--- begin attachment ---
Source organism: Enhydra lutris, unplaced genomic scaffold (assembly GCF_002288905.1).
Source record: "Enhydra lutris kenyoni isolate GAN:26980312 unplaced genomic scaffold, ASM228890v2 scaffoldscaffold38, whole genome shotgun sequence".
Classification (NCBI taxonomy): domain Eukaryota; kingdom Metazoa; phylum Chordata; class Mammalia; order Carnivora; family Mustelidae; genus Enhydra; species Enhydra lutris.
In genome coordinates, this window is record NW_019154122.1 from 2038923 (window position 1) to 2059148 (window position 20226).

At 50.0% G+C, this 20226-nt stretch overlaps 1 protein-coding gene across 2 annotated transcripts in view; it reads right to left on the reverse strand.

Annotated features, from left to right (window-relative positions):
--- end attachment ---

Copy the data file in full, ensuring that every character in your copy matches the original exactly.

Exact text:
Source organism: Enhydra lutris, unplaced genomic scaffold (assembly GCF_002288905.1).
Source record: "Enhydra lutris kenyoni isolate GAN:26980312 unplaced genomic scaffold, ASM228890v2 scaffoldscaffold38, whole genome shotgun sequence".
Classification (NCBI taxonomy): domain Eukaryota; kingdom Metazoa; phylum Chordata; class Mammalia; order Carnivora; family Mustelidae; genus Enhydra; species Enhydra lutris.
In genome coordinates, this window is record NW_019154122.1 from 2038923 (window position 1) to 2059148 (window position 20226).

At 50.0% G+C, this 20226-nt stretch overlaps 1 protein-coding gene across 2 annotated transcripts in view; it reads right to left on the reverse strand.

Annotated features, from left to right (window-relative positions):